GAINESVILLE, Fla. — Planning is under way for the two newest buildings at Innovation Square, the 24/7 live/work/play research environment being developed along Southwest Second Avenue between the University of Florida campus and downtown Gainesville, UF President Bernie Machen announced today.
Economic Impact Archive
GAINESVILLE, Fla. — The lack of legal ways to eliminate fish lice is frustrating for goldfish and koi enthusiasts, but a University of Florida study in the Journal of Aquatic Animal Health reports that a cure is in the works.
GAINESVILLE, Fla. — Pharmacy technician jobs, once sought after by younger workers, are attracting older workers as new licensing laws take effect. While economic uncertainty and unstable job markets linger, many workers, not ready to retire, now see these jobs as stable and fulfilling second careers.
GAINESVILLE, Fla. — The University of Florida’s economic importance in Florida has continued to grow in recent years, thanks to an increase in research grants and rising demand for health care services, according to a new study by UF’s Institute of Food and Agricultural Sciences.
GAINESVILLE, Fla. — Pine trees are one of the most important crops in the southeastern U.S., and a consortium led by University of Florida personnel has been awarded a five-year, $20 million federal grant to help landowners and foresters throughout the region adapt to and mitigate global climate change in coming decades.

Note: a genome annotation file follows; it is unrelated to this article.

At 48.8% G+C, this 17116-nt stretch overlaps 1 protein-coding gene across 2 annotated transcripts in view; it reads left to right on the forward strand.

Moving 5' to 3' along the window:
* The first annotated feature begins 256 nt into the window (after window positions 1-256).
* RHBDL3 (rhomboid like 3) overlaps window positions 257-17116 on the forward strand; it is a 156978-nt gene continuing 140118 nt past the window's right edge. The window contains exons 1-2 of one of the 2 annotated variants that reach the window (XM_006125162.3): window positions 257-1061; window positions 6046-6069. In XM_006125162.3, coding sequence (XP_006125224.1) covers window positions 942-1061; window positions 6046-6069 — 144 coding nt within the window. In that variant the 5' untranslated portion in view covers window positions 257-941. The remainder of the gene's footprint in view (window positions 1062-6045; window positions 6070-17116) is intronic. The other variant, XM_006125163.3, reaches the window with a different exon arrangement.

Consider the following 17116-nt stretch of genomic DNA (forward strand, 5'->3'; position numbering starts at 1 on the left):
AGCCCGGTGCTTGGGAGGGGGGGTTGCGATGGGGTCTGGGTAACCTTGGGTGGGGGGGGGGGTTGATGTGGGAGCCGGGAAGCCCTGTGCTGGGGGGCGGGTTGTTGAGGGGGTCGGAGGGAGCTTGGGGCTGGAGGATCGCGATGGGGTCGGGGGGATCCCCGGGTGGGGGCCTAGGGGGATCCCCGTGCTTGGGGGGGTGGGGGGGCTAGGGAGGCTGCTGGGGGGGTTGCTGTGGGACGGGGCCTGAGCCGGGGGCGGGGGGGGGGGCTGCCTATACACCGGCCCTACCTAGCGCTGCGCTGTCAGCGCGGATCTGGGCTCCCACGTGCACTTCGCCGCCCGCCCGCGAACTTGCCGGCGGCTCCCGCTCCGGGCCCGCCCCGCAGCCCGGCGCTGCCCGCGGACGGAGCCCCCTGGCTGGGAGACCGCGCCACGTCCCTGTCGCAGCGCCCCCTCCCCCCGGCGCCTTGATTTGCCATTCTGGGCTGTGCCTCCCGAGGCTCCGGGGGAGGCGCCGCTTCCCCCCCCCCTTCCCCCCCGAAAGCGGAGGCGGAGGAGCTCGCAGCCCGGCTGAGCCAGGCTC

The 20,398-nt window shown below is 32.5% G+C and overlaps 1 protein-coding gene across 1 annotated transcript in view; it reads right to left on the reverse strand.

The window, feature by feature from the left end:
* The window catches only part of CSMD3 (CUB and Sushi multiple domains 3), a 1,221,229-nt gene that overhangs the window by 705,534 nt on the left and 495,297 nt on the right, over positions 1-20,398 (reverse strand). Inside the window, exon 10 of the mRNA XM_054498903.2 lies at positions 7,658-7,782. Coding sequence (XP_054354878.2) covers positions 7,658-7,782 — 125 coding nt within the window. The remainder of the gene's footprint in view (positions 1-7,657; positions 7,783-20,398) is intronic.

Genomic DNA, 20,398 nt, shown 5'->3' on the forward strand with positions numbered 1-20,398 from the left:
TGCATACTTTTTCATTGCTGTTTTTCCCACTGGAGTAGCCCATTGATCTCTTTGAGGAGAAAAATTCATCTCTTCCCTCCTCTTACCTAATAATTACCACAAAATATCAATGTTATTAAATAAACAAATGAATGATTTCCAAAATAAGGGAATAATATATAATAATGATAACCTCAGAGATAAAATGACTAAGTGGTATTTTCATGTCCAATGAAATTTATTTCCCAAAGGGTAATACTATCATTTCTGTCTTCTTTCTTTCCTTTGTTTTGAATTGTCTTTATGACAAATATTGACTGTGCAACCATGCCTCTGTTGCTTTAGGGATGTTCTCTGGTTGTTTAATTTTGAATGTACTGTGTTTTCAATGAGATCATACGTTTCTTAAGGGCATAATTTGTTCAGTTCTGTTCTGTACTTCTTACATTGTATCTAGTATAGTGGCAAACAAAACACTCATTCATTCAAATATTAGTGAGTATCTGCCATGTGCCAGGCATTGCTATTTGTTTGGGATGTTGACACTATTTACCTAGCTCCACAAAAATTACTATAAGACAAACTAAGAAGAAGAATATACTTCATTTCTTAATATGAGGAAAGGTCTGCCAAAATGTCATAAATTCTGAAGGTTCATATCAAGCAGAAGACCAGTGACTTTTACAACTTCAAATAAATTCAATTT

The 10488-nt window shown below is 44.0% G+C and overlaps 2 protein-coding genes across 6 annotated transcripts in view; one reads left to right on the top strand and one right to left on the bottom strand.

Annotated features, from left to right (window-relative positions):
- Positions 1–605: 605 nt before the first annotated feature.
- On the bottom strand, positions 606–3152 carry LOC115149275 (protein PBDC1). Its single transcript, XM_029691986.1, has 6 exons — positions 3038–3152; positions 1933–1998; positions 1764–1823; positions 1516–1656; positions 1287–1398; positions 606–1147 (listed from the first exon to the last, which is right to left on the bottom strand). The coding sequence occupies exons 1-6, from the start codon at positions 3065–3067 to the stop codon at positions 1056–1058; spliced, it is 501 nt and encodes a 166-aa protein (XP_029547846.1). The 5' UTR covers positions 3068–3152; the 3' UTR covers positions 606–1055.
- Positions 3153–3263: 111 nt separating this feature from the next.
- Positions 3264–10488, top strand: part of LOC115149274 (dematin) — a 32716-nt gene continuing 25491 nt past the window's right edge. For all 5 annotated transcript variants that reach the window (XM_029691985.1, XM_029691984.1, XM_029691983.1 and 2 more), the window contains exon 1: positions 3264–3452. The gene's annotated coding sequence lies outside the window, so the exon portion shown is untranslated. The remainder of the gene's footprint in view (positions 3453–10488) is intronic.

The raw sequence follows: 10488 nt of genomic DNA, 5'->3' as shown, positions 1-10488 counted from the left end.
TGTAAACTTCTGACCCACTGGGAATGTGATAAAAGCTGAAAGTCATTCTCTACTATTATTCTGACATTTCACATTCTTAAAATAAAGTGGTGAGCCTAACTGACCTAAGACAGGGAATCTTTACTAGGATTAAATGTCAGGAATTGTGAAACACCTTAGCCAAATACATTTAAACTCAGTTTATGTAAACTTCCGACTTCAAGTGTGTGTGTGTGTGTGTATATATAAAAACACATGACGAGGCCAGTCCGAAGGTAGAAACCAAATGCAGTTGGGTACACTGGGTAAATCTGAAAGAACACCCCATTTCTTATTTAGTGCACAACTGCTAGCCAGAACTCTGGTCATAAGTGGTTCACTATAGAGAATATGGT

GAINESVILLE, Fla. — For years, citrus growers have feared that abandoned groves provided refuge for the Asian citrus psyllid, an invasive insect that transmits citrus greening — now, University of Florida researchers say they were right.
GAINESVILLE, Fla. — Over the past two decades, Florida cattle ranchers have spent as much as $16 million a year doing battle with an invasive weed called tropical soda apple, known as TSA, that takes over pastures, elbowing out the forage grasses ranchers need for their cattle.
GAINESVILLE, Fla. — A University of Florida-led group of international scientists has assembled the genome sequences for two citrus varieties—sweet orange and Clementine mandarin — marking a first for citrus.